Coping With The Lockdown: Stay Positive Even If You Have To Fake It
That was the week that was. The strangest week of our lives. I try and stay positive wherever possible, but the first week of lockdown has, to paraphrase David Bowie, forced us to turn and face the strange.
As well as the huge health concerns, and professional and financial uncertainties, almost every group or shared activity we care about or find joy in has been shut down. Our economic and social liberty has been suspended by something that is not even visible to the human eye. The days are blurring into one long pattern of a half-life. Just like Morrissey once said, Every day is like Sunday.
I have been experiencing the solitude streets, markets, shops and roads in the face poxy virus. I have come to understand that the most luxurious building has no price without accommodating humans. I remember those lovely nights with friends of critical thinking. I long for those simple moments of coffee, dinner or the pub with friends. To watch and play sport. To attend a concert. To hug someone who lives outside of my own house. It feels like a dream world, as if we are all extras in a dystopian sci-fi film. The liveliness of the busy roads I was crossing, is contrasted with dullness of the deserted ones at the moment.
Our physical ties that bind have been unstrung. The basic human sense of touch has been marginalised. The connection with many of our loved ones has been reduced to the virtual reality of a screen or a typed word.
However, the world is still full of stories of social connection and empathy, even as we keep our distance. Italian opera singers fill the streets with song in Florence, health service workers are applauded from lockdown balconies in Spain. Above all, in Pakistan, I have seen people sharing their meal among the neighbourhood, making inquiries about one’s health and so much more. I’ve set up a social media home fitness club to reach out and get everyone keeping up their mental and physical fitness levels within the confines of their own house.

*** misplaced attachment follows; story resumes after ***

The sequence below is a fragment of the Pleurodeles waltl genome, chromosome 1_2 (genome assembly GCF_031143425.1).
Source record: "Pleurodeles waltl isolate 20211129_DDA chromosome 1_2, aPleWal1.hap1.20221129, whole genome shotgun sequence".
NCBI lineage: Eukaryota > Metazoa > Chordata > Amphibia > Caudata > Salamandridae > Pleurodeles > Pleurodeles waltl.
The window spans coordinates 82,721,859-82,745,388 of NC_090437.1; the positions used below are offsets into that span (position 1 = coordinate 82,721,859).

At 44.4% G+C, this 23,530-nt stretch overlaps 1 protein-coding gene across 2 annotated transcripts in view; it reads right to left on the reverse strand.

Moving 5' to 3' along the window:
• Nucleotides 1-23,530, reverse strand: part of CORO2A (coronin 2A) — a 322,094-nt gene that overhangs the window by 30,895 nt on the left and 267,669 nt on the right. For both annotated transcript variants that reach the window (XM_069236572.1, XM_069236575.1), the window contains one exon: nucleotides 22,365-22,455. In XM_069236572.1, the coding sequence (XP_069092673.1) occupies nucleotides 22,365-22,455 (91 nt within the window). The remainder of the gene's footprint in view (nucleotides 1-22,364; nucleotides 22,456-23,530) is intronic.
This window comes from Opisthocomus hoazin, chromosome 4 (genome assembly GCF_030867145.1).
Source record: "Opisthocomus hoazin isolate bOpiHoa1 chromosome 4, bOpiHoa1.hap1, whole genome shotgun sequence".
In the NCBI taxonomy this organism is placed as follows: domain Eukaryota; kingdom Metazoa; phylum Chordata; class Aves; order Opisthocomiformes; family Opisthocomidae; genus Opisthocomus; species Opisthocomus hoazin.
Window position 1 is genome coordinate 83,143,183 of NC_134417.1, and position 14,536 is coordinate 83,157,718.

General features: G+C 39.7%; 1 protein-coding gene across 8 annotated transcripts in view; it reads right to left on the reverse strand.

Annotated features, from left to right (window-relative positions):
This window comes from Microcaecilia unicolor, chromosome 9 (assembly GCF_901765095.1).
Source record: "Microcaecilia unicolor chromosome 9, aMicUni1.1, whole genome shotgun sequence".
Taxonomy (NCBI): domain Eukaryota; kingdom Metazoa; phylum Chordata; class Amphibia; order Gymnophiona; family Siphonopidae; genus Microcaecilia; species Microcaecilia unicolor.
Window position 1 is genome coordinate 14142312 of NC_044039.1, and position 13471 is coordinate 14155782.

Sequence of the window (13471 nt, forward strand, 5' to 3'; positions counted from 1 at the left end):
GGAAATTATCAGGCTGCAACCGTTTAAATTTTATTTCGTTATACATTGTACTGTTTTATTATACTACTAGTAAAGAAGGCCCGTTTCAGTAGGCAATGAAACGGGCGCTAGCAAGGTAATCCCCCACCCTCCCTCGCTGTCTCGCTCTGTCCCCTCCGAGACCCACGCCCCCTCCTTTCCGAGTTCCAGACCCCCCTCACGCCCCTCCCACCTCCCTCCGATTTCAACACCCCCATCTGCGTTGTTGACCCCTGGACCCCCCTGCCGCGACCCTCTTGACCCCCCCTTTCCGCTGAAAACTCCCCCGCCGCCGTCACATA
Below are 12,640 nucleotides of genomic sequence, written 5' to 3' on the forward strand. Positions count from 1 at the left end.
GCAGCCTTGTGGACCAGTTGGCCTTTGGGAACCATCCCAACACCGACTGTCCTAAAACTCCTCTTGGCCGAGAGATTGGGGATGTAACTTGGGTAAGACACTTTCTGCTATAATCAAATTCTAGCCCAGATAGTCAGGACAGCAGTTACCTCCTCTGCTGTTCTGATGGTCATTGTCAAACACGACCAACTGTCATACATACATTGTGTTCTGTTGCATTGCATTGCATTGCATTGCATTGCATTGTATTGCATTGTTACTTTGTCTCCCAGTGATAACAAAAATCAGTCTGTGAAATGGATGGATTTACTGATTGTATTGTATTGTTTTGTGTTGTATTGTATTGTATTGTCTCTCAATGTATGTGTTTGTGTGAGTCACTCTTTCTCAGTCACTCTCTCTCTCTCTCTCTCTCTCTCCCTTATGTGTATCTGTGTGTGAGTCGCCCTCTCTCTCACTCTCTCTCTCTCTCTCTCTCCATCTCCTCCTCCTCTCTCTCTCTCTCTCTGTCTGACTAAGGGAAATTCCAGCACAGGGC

People from different backgrounds and from many countries have shared their home fitness videos and photos and created their own mini household gym through a social media screen.
In some ways, we are lucky. We have incredible technological connections that are keeping us connected and this has empowered us to engage with each other. Imagine going through this in an era before we had this. It reinforced my conviction on the active, solid, and fruitful employment of the social media. Life, indeed, moves in a mysterious way. It never occurred to the mind of 7.8 billion that the smallest invisible microorganism would arrest them. Hopefully, when we come out of it, we will look into life from a different perspective.
Our habitual access to new tech media has been debated over the years in terms of addiction, overuse and mental health. Questions have been raised about whether mobile phones and social media were actually diminishing the quality time spent engaging with real physical interaction and communication.
But, right now, it is our new technology which is keeping us connected. The anti-social network has become the social network. It is keeping my students connected to their schoolwork; it is keeping my geographically distant old family connected with me; it is keeping me connected with business and my clients.
I also have had the notion of our health system around the world. It’s absolutely so discombobulated you can get the humanity obliterated within moments, but you can’t get the smallest microorganism checked. And thus it knocked the bottom of the tall claims how concerned you are for the safety measures of humans. I will always welcome any discoveries that could be for human’s development. It is my vow to myself. I am not going to let a poxy virus grind me down. I absolutely refuse to get irked, despondent or negative. I’ll stay positive throughout this. Every single day. Even if it means faking it occasionally. Absolute self-distancing has been adopted.
I will pass the gruesome moments to coming generations that life is beautiful; man is the picture of God; humanity is the supreme gift of Nature.
We are currently participating in what is probably the most collective moment of global empathy in history and we should channel this in the right way during this crisis and continue with it afterwards. I am now gravitated towards humans more than I was. The first thing I plan to do when this half-life existence ends is to travel up that long and winding road to see my friends, students and colleagues. I will call them, I will hug them and I will say “Hello my dear……”